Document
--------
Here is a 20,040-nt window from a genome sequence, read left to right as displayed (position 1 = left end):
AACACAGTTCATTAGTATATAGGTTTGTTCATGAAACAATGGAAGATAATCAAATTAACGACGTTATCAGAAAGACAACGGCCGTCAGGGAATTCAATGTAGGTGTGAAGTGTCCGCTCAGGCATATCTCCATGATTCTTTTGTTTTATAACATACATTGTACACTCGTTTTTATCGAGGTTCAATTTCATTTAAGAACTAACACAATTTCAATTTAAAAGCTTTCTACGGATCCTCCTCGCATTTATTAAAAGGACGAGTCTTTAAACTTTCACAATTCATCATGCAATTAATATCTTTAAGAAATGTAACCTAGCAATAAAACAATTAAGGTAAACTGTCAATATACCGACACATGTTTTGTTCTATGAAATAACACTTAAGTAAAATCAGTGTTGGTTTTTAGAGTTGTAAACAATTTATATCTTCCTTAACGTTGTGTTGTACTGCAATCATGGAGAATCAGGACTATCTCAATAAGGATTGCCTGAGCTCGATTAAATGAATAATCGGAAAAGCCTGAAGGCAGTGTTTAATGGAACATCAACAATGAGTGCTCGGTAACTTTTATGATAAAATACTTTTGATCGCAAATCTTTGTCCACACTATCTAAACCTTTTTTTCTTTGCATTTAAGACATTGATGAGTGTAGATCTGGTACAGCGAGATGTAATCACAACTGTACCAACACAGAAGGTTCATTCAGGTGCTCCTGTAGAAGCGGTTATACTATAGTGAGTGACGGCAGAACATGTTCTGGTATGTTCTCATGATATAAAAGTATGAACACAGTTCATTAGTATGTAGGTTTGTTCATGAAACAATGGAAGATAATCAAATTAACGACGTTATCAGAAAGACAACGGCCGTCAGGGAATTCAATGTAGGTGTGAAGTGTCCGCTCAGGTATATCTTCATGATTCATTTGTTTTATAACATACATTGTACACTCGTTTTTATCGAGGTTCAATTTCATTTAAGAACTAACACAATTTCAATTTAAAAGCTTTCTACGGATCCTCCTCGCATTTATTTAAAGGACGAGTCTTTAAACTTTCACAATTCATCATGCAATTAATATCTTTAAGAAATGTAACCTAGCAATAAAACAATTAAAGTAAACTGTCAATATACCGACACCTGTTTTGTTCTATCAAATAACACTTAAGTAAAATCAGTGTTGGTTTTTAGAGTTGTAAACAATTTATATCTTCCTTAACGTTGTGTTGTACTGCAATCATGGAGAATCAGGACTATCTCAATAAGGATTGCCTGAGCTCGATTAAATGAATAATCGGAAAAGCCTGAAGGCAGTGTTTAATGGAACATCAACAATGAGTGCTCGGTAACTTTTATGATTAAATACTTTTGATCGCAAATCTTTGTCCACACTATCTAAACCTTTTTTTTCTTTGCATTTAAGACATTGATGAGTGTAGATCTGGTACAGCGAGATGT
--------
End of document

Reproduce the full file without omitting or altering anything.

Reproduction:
Here is a 20,040-nt window from a genome sequence, read left to right as displayed (position 1 = left end):
AACACAGTTCATTAGTATATAGGTTTGTTCATGAAACAATGGAAGATAATCAAATTAACGACGTTATCAGAAAGACAACGGCCGTCAGGGAATTCAATGTAGGTGTGAAGTGTCCGCTCAGGCATATCTCCATGATTCTTTTGTTTTATAACATACATTGTACACTCGTTTTTATCGAGGTTCAATTTCATTTAAGAACTAACACAATTTCAATTTAAAAGCTTTCTACGGATCCTCCTCGCATTTATTAAAAGGACGAGTCTTTAAACTTTCACAATTCATCATGCAATTAATATCTTTAAGAAATGTAACCTAGCAATAAAACAATTAAGGTAAACTGTCAATATACCGACACATGTTTTGTTCTATGAAATAACACTTAAGTAAAATCAGTGTTGGTTTTTAGAGTTGTAAACAATTTATATCTTCCTTAACGTTGTGTTGTACTGCAATCATGGAGAATCAGGACTATCTCAATAAGGATTGCCTGAGCTCGATTAAATGAATAATCGGAAAAGCCTGAAGGCAGTGTTTAATGGAACATCAACAATGAGTGCTCGGTAACTTTTATGATAAAATACTTTTGATCGCAAATCTTTGTCCACACTATCTAAACCTTTTTTTCTTTGCATTTAAGACATTGATGAGTGTAGATCTGGTACAGCGAGATGTAATCACAACTGTACCAACACAGAAGGTTCATTCAGGTGCTCCTGTAGAAGCGGTTATACTATAGTGAGTGACGGCAGAACATGTTCTGGTATGTTCTCATGATATAAAAGTATGAACACAGTTCATTAGTATGTAGGTTTGTTCATGAAACAATGGAAGATAATCAAATTAACGACGTTATCAGAAAGACAACGGCCGTCAGGGAATTCAATGTAGGTGTGAAGTGTCCGCTCAGGTATATCTTCATGATTCATTTGTTTTATAACATACATTGTACACTCGTTTTTATCGAGGTTCAATTTCATTTAAGAACTAACACAATTTCAATTTAAAAGCTTTCTACGGATCCTCCTCGCATTTATTTAAAGGACGAGTCTTTAAACTTTCACAATTCATCATGCAATTAATATCTTTAAGAAATGTAACCTAGCAATAAAACAATTAAAGTAAACTGTCAATATACCGACACCTGTTTTGTTCTATCAAATAACACTTAAGTAAAATCAGTGTTGGTTTTTAGAGTTGTAAACAATTTATATCTTCCTTAACGTTGTGTTGTACTGCAATCATGGAGAATCAGGACTATCTCAATAAGGATTGCCTGAGCTCGATTAAATGAATAATCGGAAAAGCCTGAAGGCAGTGTTTAATGGAACATCAACAATGAGTGCTCGGTAACTTTTATGATTAAATACTTTTGATCGCAAATCTTTGTCCACACTATCTAAACCTTTTTTTTCTTTGCATTTAAGACATTGATGAGTGTAGATCTGGTACAGCGAGATGT